Purple Beech Trees


I leave in the Beaches area of Toronto. This question is about an east facing front yard area with morning and mid-day direct light.
We are having some landscaping done this fall – start date is Sept 24. As part of the plan, I was hoping to plant a short row of purple beech to act as a screen between the 12 – 14 foot patio area of our house and the place next door. The area they would be planted in is between an 18 inch high retaining wall (with grass on the neighbour’s yard at the foot of the retaining wall) and the patio with a concrete base on our side of the retaining wall. The area beyond the patio will be grass/garden, if their root system extends that far.

My questions:

How much soft scape should these trees have at their bases? (ie: how wide a garden area between the retaining wall and the patio should I allow? That garden area It is currently about 2 1/2 feet wide)

How far apart should these trees be planted?

Is late Sept too late in the fall to plant them?

Any other thoughts/advise regarding trees to use for screens if you don’t think the purple beech will work for this application?

Thank you for any insight you might provide.


Although spring is generally considered the best time to plant trees, the fall is the next best, so your timing should be just right.

I assume you might be thinking of one of the smaller cultivars of purple beech, Fagus sylvatica Purpurea nana, for example, (when you see “nana” you will know it is a dwarf variety) which at a mature height of about 10 feet will be the right size for the space you are describing, or one of the smaller weeping varieties, such as Fagus sylvatica ‘Purpurea Pendula’ (purple beech), which has a mature height of about 3 metres.   The roots of a tree will spread at least as far as the spread of its branches, with most of the mass of its roots in the top couple of feet of the soil.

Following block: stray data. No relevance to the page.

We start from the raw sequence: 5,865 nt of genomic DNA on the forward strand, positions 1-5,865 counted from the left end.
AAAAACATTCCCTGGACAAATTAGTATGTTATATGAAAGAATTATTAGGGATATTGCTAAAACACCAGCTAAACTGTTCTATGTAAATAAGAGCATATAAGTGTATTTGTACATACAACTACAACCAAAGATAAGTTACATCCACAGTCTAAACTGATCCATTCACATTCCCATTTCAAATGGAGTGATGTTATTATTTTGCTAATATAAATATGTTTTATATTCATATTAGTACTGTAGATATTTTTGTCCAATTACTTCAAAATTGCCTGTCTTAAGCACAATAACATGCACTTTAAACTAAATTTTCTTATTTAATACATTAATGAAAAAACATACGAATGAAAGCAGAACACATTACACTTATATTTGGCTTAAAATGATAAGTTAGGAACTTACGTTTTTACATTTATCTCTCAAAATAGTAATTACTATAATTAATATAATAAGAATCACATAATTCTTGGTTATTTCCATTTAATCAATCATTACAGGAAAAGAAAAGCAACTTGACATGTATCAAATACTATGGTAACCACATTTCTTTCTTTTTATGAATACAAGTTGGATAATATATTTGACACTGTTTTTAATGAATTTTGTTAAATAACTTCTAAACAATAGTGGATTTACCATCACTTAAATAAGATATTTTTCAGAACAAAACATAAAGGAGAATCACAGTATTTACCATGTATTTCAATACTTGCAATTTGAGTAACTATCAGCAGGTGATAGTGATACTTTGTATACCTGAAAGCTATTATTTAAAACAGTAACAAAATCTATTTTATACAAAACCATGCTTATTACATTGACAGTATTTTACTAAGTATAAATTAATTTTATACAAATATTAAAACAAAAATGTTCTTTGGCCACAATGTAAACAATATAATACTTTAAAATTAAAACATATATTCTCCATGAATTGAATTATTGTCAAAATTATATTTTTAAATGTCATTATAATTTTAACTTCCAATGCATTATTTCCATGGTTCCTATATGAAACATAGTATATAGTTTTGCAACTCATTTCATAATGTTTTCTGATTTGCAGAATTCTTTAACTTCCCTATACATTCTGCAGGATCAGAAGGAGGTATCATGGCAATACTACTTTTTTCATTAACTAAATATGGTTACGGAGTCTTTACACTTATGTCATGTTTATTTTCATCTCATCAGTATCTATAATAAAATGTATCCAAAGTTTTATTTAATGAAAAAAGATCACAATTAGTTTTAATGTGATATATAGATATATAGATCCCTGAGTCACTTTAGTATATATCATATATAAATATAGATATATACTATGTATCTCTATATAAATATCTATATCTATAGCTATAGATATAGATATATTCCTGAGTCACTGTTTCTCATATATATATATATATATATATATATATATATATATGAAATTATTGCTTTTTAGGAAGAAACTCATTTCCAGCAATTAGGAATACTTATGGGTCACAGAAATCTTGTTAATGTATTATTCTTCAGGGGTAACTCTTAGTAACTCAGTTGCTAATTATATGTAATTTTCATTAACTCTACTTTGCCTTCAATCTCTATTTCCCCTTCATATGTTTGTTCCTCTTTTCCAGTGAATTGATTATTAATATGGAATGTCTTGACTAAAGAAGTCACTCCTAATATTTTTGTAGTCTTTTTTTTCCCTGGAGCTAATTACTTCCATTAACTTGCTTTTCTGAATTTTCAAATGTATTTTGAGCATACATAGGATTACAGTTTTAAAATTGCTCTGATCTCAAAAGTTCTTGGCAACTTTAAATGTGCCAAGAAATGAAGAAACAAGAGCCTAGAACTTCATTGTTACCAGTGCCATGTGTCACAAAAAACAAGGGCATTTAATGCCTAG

The most important consideration for your small and narrow space will be the mature height and spread of the tree.  Your landscaper or nursery should be able to provide you with examples of trees that will fit into your space.  Landscape trees can thrive in narrow spaces as long as the soil is amended regularly with organic material and the tree is properly irrigated.  You should allow a minimum of 10 feet between trees – this will allow them to reach their mature width.

Another option you might want to consider is Carpinus fastigiata, the European Hornbeam, which is another tree that is suitable for the limited space you describe because it can be pruned to the height and width you want.   Here is a previous Toronto Master Gardeners post describing the pros and cons of beech versus hornbeam for hedging:https://www.torontomastergardeners.ca/askagardener/beech-hedge-vs-hornbeam-hedge/

This Toronto Master Gardener guide to tree planting may also be helpful as you embark on this project: